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Greg Lastowka

Garcia v. Google: Works Within Works

Garcia v. Google is a strange case.  If you’re not familiar with the basic facts, here is NPR’s summary. The Ninth Circuit’s opinion can be found here (courtesy of the EFF).

Why is it a strange case?  Well, it is not everyday that a copyright infringement lawsuit is predicated on the putative copyright owner’s fear of death threats due to her fraudulently procured authorial contribution to a work viewed by a religious community as blasphemous.  But it is also a strange day when Google, rather than simply taking down a video in response to a DMCA request, decides to take the hard route and challenge the takedown request in federal court. And it is also a strange day when Google “Warns of Harm to Hollywood.” Throw in an absentee essential party (the putative copyright holder in the controversial film) and give all this to an exceptionally creative jurist like Chief Judge Kozinski.  It’s no surprise that we get a strange and controversial opinion.

Much of the internet commentary I have seen on the decision has been negative. Eric Goldman had some initial thoughts (“shockwaves through the internet community”) and Rebecca Tushnet has offered a long, sad blow-by-blow account of both the majority opinion and the dissent in the case.  There are numerous other accounts offered elsewhere–just Google for them.  Notably, though, the majority of the IP experts that I know think the case was decided correctly–on its very strange facts.  See, e.g., David Nimmer and Jay Dougherty quoted here.

Before offering my defense of a part of the opinion, I want to state that, as far as the relief granted goes — and especially with respect to the gag order imposed on Google — I am not a fan of this case.  I’m also not a fan of the majority’s one-line First Amendment analysis. And there are clearly some very loose procedural and factual things afoot here: there are a multitude of “no evidence” assertions by the majority. However, all that said, there is one part of this opinion that seems more or less okay to me: I think it is plausible for an actor like Garcia to own a copyright interest that is infringed by a film that includes her fixed performance.

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The Player-Authors Project

This probably falls under the category of “self-promotion,” but maybe it also explains why I’ve been quiet on Madisonian for the past few months.  I spent the last year working on an intensive empirical research project funded by the National Science Foundation.  I was leading a team of law students to examine the copyright implications of a variety of user-generated content platforms. Our motivation for the research was what we perceived as a gap in the literature. There have been numerous discussions of the phenomenon of UGC, but most legal accounts have been premised on hand-picked examples. There’s nothing wrong with anecdotes, but we thought it would be better to have a statistical sense of UGC. The main question we asked was simply: “What are people actually doing?”Read More »The Player-Authors Project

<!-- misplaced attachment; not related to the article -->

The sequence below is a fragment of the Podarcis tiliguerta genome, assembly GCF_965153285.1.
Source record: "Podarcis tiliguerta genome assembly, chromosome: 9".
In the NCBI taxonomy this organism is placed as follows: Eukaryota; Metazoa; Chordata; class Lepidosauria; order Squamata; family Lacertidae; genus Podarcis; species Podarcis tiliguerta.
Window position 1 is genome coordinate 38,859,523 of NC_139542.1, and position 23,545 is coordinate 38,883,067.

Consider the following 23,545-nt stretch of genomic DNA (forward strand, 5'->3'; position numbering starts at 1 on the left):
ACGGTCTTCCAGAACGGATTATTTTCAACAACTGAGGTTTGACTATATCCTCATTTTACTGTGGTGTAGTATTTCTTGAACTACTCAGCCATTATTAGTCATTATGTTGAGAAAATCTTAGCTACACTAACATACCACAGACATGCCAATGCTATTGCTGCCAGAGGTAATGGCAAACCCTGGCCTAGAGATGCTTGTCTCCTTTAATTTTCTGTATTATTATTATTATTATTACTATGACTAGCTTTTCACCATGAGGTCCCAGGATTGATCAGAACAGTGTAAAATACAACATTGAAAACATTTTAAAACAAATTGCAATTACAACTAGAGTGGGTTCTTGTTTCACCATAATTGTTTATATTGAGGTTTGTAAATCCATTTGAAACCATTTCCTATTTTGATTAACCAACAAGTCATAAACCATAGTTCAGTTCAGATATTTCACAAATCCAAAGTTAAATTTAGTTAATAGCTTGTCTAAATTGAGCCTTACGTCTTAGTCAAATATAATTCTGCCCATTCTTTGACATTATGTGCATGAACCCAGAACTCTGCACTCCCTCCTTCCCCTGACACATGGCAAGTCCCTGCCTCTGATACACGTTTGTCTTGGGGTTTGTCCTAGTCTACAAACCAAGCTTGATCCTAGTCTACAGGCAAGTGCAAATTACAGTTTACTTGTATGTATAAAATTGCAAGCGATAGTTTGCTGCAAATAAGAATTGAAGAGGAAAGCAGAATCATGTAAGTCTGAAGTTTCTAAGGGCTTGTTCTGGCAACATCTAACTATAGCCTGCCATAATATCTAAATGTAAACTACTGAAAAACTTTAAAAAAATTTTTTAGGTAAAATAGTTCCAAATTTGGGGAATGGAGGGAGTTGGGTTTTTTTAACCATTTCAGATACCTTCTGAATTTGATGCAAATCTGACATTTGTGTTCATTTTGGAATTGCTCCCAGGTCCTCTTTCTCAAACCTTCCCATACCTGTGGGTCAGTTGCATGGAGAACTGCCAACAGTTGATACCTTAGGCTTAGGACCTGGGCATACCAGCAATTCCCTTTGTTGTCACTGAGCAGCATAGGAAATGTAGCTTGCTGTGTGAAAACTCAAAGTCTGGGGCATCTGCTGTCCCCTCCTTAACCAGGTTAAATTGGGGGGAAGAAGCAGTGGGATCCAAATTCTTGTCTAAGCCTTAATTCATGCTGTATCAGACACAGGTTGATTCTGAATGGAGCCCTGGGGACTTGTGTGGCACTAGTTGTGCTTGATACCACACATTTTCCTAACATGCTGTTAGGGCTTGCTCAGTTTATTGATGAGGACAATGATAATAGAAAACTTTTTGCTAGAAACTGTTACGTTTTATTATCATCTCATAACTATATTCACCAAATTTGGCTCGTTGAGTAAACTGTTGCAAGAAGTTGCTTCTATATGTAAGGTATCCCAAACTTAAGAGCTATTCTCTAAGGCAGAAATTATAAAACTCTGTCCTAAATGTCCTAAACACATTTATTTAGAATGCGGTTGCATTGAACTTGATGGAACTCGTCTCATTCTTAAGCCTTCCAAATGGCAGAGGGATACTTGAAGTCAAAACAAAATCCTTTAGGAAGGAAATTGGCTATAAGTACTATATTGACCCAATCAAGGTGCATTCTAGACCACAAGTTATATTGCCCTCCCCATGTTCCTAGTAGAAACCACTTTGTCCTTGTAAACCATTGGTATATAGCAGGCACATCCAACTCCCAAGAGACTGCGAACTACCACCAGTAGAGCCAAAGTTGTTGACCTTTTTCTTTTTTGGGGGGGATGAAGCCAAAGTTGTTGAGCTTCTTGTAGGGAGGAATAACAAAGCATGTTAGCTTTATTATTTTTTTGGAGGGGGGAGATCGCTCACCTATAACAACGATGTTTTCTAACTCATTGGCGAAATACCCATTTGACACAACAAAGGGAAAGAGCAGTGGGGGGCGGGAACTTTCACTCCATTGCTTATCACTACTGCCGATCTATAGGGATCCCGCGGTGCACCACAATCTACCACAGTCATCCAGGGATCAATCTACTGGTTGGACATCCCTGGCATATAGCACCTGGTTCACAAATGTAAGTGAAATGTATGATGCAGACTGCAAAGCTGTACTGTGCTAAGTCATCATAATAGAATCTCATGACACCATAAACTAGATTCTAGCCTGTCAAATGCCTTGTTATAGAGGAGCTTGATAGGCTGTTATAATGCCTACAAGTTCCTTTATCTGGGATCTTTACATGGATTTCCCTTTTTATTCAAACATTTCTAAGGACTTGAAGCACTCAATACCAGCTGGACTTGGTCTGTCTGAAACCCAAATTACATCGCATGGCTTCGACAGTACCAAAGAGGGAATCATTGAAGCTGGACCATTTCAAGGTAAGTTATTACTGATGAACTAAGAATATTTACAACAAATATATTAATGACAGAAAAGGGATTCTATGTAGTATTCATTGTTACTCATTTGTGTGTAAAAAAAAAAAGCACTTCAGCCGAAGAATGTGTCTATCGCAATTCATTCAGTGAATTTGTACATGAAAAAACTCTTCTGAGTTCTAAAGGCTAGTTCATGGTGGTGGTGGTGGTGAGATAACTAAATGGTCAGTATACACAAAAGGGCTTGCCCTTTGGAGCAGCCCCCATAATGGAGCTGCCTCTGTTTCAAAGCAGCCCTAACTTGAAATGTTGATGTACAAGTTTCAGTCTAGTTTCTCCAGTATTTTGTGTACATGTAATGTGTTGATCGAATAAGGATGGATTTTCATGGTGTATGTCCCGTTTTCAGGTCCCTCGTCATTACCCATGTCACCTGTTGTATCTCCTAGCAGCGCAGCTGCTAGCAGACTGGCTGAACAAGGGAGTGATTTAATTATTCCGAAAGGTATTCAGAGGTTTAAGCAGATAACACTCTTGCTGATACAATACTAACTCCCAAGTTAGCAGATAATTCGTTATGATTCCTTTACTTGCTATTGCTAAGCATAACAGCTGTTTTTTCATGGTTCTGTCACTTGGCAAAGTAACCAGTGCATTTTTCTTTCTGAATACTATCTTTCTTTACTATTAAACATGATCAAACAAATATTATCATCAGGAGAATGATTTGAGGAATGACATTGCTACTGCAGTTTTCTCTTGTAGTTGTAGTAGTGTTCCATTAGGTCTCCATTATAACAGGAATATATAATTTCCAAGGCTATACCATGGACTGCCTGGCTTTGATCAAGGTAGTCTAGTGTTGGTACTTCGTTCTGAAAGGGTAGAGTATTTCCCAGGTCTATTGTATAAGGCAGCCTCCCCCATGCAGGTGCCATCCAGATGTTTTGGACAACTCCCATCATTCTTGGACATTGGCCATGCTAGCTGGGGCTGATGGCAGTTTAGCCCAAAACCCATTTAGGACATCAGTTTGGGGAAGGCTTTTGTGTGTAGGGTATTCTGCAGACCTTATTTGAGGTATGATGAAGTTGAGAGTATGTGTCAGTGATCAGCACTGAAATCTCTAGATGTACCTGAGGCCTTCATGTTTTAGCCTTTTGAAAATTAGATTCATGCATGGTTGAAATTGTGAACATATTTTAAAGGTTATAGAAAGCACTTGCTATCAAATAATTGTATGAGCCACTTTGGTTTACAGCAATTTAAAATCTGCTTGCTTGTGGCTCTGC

Lord of the Mockbusters: Applying the Rogers Doctrine to Hobbit(tm)

Suppose you’re making or producing a film and you realize that, with the release of a new Tolkien-based movie, The Hobbit: An Unexpected Journey, many consumers are going to be in the mood for purchasing audiovisual content featuring small people and fantastic settings.  You’d like to be able to profit from that enthusiasm, making a movie about small people and monsters and associated elements of the fantasy genre that Tolkien helped to  create.  There have been plenty of these sorts of movies — see, e.g., from the 1980’s: Time Bandits, Willow, The Dark Crystal. So clearly the Tolkien estate doesn’t have exclusive rights to movies featuring magic, elves, fantasy monsters, and small people.

But does it have the exclusive right to movies in that genre that include the word “Hobbit” in the title?  This is, of course, a question of trademark law.  And the preliminary answer to that question is, apparently, yes.  See the reportage here. In short, the makers of a film entitled “Age of Hobbits” were recently ordered not to distribute their film on the basis that consumers could become confused about the origins or sponsorship of the movie, thinking that the film had some relationship with Tolkien’s books, Peter Jackson’s Lord of the Rings films, and the associated “Hobbit” marketing and merchandising empire.

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